When you source from a local coffee roaster, you can almost guarantee that the beans are of high quality and were expertly roasted with care and love! At Black Ink, we make sure that we only source current crop decaf coffee beans, and roast them to order. This ensures that our customers are getting the freshest coffee possible.
If you aren't sure what the best tasting decaf coffee beans are, we have you covered! We are confident that our decaf coffee offerings are some of the best, high quality specialty coffees that you'll ever try!
Does decaf coffee have caffeine
Although the decaffeination processes have been worked and perfected over the years, it's nearly impossible to truly remove every bit of caffeine from regular coffee to create the best decaf. Since we can't simply put the coffee bean under a microscope and pick out every caffeine molecule to create decaffeinated coffee, there is often a trace amount of caffeine left in any decaf blend. The real question is: just how much caffeine is in the decaf cup of Joe you're pouring for yourself?
How much caffeine in decaf coffee
First up, let's discuss how much caffeine is in a typical 8oz. cup of regular coffee, whether you're enjoying a single origin or your favorite blend from a local roaster. On average, an 8oz. cup of brewed arabica coffee beans contains 80-100mg of caffeine.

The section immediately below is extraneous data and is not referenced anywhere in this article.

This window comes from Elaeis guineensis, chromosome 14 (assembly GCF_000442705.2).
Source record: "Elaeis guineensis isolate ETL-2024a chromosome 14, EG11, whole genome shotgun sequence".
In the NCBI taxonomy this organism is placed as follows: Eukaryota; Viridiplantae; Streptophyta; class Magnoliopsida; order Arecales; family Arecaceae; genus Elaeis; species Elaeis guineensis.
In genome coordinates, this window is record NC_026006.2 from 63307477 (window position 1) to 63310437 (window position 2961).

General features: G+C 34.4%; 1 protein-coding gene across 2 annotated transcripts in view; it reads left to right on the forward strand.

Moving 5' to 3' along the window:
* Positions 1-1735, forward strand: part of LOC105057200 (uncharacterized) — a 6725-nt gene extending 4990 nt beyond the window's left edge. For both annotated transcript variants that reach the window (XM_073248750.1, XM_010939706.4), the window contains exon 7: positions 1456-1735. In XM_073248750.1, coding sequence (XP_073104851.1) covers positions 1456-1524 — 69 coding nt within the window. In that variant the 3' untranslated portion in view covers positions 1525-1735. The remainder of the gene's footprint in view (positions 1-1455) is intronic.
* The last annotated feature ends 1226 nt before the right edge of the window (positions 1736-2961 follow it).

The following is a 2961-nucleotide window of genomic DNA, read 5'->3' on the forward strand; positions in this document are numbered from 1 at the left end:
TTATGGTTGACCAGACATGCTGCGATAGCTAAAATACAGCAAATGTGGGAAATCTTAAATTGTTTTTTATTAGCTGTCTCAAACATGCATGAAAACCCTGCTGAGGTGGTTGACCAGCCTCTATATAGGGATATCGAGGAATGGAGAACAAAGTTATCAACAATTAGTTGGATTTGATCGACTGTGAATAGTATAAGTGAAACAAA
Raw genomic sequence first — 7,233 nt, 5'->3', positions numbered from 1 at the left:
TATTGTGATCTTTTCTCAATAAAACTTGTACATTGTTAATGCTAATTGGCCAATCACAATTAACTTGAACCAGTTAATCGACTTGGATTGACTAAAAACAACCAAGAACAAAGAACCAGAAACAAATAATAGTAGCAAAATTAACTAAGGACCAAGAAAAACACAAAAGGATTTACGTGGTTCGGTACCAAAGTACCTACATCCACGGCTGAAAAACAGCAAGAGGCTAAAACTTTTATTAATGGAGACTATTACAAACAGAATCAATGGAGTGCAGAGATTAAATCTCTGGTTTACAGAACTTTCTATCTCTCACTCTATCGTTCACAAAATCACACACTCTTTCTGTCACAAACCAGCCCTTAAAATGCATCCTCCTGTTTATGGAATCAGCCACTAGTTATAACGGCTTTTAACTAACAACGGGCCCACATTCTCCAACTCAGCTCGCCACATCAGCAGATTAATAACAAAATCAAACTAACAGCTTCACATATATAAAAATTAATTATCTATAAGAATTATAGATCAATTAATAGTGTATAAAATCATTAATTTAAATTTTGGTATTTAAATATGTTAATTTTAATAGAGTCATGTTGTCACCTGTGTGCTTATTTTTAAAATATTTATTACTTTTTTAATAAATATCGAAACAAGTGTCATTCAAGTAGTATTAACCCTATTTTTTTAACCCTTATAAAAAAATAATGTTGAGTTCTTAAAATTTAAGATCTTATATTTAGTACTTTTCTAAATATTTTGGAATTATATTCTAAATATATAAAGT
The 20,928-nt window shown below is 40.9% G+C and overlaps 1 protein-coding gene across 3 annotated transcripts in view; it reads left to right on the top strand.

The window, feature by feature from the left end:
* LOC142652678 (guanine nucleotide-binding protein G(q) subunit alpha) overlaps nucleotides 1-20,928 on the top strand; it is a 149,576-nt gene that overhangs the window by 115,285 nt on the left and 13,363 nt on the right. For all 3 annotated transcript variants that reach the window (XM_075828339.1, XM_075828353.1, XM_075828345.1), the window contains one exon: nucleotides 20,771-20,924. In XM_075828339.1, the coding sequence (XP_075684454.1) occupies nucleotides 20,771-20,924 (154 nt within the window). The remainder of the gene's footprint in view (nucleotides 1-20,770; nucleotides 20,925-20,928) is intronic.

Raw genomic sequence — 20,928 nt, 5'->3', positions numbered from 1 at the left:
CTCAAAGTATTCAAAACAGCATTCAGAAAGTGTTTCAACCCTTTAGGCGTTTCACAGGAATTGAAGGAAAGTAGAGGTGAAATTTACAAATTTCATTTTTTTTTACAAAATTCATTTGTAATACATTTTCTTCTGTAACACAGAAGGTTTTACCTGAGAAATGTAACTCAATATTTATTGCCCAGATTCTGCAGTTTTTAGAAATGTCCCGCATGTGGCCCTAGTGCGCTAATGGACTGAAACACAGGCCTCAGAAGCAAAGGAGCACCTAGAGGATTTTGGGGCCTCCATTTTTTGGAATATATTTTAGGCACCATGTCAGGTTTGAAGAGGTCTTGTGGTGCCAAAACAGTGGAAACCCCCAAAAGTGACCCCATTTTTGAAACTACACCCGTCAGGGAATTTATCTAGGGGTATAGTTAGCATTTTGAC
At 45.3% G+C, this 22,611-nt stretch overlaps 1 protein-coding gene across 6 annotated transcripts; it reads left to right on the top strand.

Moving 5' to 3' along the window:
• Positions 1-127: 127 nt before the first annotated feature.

Just for fun, let's add tea into the mix. The average cup of plain black or green tea contains about 30-50mg of caffeine per 8oz. cup.
Now, let's talk caffeine content in decaf coffees. As we stated above, it's virtually impossible to remove every last bit of caffeine from decaf coffee, even with the improved methods of decaffeination that have been developed over the years. On average, an 8oz. cup of brewed decaf coffee contains about 2mg of caffeine. Yep! You read that right, only 2mg. So, while decaf coffees aren't exactly 100% decaffeinated in the sense that they don't contain 0mg of caffeine, they're pretty dang close!
Unlike regular arabica beans, the range of caffeine in the best decaf coffee beans doesn't seem to change as much in the roasting process. There simply isn't enough caffeine in the beans to measure whether or not that 2mg is really changing whether you have a light roast, medium roast, or dark roast decaf blend.
Is decaf coffee bad for you
The overarching answer to the question of whether decaf coffee is bad for you is "no." However, when considering what one may think of as "bad" vs. "good" there may be cons to decaf coffee vs. regular coffee.
First and foremost, when one begins to switch their energy charged coffee for decaf, they may experience some negative side effects to ditching the caffeine. Many of us have probably experienced the headache that comes along with switching to decaf. In addition to a headache, many people experience moodiness when they're missing that morning boost.
When also considering whether or not decaf is bad for you, let's talk about the method used to create the decaf blend. As discussed above, swiss water decaf is the cleanest option when it comes to making coffee decaf. The solvent options (methylene chloride or ethyl acetate) are said to be safe, but the final product may contain trace amounts of chemicals. In this case, it comes down to opinion as to whether or not you think any amount of these solvents are considered "bad" to consume.